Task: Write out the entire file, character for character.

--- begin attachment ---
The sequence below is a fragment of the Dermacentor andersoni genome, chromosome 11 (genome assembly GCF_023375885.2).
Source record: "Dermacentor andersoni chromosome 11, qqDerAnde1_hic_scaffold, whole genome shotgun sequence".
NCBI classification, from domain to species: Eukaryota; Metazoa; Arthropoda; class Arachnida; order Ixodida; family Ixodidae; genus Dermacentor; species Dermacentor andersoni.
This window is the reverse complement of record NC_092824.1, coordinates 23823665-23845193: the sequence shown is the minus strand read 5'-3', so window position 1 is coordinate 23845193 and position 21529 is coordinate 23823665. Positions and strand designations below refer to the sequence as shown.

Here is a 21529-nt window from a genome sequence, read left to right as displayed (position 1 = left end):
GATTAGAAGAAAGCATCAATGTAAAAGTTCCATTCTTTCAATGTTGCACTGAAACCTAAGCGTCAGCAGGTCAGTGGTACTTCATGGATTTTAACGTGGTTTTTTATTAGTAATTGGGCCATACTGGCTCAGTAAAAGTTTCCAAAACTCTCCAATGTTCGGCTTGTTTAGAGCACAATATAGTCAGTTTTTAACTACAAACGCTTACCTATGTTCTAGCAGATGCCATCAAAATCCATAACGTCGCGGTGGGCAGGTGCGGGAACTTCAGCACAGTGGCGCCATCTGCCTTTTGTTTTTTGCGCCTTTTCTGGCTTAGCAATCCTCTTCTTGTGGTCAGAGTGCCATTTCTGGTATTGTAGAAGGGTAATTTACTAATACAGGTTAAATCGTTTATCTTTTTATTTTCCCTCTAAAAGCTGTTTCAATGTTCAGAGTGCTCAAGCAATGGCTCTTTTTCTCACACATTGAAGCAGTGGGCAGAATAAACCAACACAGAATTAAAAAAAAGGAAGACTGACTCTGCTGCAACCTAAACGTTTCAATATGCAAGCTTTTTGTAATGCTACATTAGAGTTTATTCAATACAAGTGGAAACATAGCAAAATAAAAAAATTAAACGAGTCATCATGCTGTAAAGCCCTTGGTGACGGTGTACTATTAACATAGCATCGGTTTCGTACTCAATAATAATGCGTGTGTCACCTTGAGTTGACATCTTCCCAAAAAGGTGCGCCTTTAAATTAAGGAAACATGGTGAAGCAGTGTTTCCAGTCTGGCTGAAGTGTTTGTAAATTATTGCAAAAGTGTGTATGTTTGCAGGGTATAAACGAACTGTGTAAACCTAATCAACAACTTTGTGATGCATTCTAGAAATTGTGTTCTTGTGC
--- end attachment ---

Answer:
The sequence below is a fragment of the Dermacentor andersoni genome, chromosome 11 (genome assembly GCF_023375885.2).
Source record: "Dermacentor andersoni chromosome 11, qqDerAnde1_hic_scaffold, whole genome shotgun sequence".
NCBI classification, from domain to species: Eukaryota; Metazoa; Arthropoda; class Arachnida; order Ixodida; family Ixodidae; genus Dermacentor; species Dermacentor andersoni.
This window is the reverse complement of record NC_092824.1, coordinates 23823665-23845193: the sequence shown is the minus strand read 5'-3', so window position 1 is coordinate 23845193 and position 21529 is coordinate 23823665. Positions and strand designations below refer to the sequence as shown.

Here is a 21529-nt window from a genome sequence, read left to right as displayed (position 1 = left end):
GATTAGAAGAAAGCATCAATGTAAAAGTTCCATTCTTTCAATGTTGCACTGAAACCTAAGCGTCAGCAGGTCAGTGGTACTTCATGGATTTTAACGTGGTTTTTTATTAGTAATTGGGCCATACTGGCTCAGTAAAAGTTTCCAAAACTCTCCAATGTTCGGCTTGTTTAGAGCACAATATAGTCAGTTTTTAACTACAAACGCTTACCTATGTTCTAGCAGATGCCATCAAAATCCATAACGTCGCGGTGGGCAGGTGCGGGAACTTCAGCACAGTGGCGCCATCTGCCTTTTGTTTTTTGCGCCTTTTCTGGCTTAGCAATCCTCTTCTTGTGGTCAGAGTGCCATTTCTGGTATTGTAGAAGGGTAATTTACTAATACAGGTTAAATCGTTTATCTTTTTATTTTCCCTCTAAAAGCTGTTTCAATGTTCAGAGTGCTCAAGCAATGGCTCTTTTTCTCACACATTGAAGCAGTGGGCAGAATAAACCAACACAGAATTAAAAAAAAGGAAGACTGACTCTGCTGCAACCTAAACGTTTCAATATGCAAGCTTTTTGTAATGCTACATTAGAGTTTATTCAATACAAGTGGAAACATAGCAAAATAAAAAAATTAAACGAGTCATCATGCTGTAAAGCCCTTGGTGACGGTGTACTATTAACATAGCATCGGTTTCGTACTCAATAATAATGCGTGTGTCACCTTGAGTTGACATCTTCCCAAAAAGGTGCGCCTTTAAATTAAGGAAACATGGTGAAGCAGTGTTTCCAGTCTGGCTGAAGTGTTTGTAAATTATTGCAAAAGTGTGTATGTTTGCAGGGTATAAACGAACTGTGTAAACCTAATCAACAACTTTGTGATGCATTCTAGAAATTGTGTTCTTGTGC